Inadequate plumbing seen as possible contributor to SARS transmission: WHO

Inadequate plumbing is likely to have been a contributor to the spread of SARS in residential buildings in China's Hong Kong Special Administrative Region earlier this year, the World Health Organization (WHO) said Friday.

The WHO said that in the absence of proper maintenance and without consistent monitoring, reviewing, enforcing and updating of building standards and practices, inadequate plumbing and sewage systems could continue to potentially enhance the spread of Severe Acute Respiratory Syndrome (SARS) and some other diseases.

An international group of WHO experts are meeting in Rome and reviewing the transmission risks related to the current state of plumbing systems around the world and how inadequate construction and maintenance practices could contribute to the spread of SARS.

The meeting concluded that it would be relatively easy to interrupt and avoid some disease, including SARS, if it were to return, and developed a check list of environmental hygiene factors on building design and maintenance.

"With this consultation, the WHO is helping its member states appreciate the need to assess and manage the health risks associated with inadequate plumbing and sewage systems," Jamie Bartram, head of the WHO's Water, Sanitation and Health Program, commented at the programs's Geneva headquarters.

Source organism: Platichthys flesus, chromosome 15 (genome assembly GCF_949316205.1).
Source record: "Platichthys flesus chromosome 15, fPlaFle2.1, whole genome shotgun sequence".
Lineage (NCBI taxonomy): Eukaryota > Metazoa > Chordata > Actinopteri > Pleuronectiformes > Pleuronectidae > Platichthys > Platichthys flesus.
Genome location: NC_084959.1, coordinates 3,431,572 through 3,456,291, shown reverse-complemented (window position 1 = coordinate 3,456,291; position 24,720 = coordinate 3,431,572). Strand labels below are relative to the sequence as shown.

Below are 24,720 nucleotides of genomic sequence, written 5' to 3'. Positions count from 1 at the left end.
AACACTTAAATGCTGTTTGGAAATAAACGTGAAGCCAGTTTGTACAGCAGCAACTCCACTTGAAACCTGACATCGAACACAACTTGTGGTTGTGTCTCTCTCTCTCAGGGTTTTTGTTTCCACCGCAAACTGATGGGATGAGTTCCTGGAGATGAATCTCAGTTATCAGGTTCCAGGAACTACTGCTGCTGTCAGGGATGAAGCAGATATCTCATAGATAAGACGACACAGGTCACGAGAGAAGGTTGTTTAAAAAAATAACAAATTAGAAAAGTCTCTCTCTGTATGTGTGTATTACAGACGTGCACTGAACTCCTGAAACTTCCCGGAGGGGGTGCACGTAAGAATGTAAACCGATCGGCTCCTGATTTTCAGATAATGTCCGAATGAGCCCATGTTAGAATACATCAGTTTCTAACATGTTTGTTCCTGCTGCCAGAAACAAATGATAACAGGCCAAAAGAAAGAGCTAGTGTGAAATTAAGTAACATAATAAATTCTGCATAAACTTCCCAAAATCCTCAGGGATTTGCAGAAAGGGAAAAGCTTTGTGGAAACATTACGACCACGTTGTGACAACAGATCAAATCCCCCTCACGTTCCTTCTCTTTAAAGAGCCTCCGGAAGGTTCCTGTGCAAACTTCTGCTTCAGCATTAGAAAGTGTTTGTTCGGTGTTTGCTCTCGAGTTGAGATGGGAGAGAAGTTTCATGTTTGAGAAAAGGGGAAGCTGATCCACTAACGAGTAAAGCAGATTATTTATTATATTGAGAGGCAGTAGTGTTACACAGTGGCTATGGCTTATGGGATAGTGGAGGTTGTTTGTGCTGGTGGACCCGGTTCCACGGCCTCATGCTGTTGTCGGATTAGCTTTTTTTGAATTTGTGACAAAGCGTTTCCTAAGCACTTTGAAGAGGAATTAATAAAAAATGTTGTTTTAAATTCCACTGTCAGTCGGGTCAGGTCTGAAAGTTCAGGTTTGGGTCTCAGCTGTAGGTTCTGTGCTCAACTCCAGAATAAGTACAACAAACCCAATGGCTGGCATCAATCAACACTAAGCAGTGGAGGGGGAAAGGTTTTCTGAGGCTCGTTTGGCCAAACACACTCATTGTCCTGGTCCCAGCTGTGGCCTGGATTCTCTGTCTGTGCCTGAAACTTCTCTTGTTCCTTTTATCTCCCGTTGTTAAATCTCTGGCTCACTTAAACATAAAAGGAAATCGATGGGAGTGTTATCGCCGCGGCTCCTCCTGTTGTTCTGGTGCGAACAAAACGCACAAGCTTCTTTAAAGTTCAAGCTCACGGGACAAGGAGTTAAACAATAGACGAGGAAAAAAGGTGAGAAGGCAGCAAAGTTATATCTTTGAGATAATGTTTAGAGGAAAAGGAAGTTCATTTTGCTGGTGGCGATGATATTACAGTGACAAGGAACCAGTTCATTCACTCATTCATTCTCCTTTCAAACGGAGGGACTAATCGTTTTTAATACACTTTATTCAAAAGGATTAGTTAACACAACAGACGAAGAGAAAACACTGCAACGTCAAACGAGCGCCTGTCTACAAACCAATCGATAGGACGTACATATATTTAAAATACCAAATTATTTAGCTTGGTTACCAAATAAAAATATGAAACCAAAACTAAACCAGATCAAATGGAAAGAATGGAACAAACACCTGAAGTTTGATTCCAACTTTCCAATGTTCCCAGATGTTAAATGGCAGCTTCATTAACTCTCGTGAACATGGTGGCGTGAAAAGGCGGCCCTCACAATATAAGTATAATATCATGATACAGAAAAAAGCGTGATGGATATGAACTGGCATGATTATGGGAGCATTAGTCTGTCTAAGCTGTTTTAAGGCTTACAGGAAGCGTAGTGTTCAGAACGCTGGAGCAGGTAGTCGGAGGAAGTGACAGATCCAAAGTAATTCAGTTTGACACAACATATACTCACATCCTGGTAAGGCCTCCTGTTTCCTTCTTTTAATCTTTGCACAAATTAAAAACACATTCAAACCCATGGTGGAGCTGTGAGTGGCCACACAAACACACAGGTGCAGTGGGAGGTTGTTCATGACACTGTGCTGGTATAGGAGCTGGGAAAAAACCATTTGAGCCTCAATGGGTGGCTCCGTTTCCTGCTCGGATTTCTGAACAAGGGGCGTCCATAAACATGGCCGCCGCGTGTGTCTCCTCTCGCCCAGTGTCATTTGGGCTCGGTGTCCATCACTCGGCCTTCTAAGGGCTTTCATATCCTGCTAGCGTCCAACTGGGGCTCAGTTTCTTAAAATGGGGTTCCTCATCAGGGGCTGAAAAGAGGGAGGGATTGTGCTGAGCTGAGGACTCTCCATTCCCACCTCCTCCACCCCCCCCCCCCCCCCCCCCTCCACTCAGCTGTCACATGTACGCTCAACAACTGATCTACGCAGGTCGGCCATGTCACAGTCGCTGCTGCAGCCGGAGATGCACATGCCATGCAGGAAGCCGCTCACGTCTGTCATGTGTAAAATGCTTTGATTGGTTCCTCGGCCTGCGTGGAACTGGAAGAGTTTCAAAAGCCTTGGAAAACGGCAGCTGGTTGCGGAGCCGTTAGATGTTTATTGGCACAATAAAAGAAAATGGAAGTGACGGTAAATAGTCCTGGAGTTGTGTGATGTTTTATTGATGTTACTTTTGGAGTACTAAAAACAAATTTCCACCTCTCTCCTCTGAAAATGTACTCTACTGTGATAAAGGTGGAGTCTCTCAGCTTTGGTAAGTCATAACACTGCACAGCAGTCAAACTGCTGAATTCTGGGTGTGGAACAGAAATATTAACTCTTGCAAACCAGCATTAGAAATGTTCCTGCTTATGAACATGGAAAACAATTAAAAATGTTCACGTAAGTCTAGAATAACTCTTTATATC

It has been suggested that the "faecal droplet" route may have been one of several modes of transmission in Hong Kong during the SARS outbreak in early 2003.

Experts at the Rome consultation emphasized that proper plumbing is a simple public health measure that is often overlooked but can be addressed at minimal extra cost. They said it is a significant tool in stopping faecal droplet transmission of diseases.

The experts meeting at the WHO European Center for Environment and Health in Rome came from nine countries and represented the fields of epidemiology, virology, environmental health, risk assessment and management, building design and plumbing.



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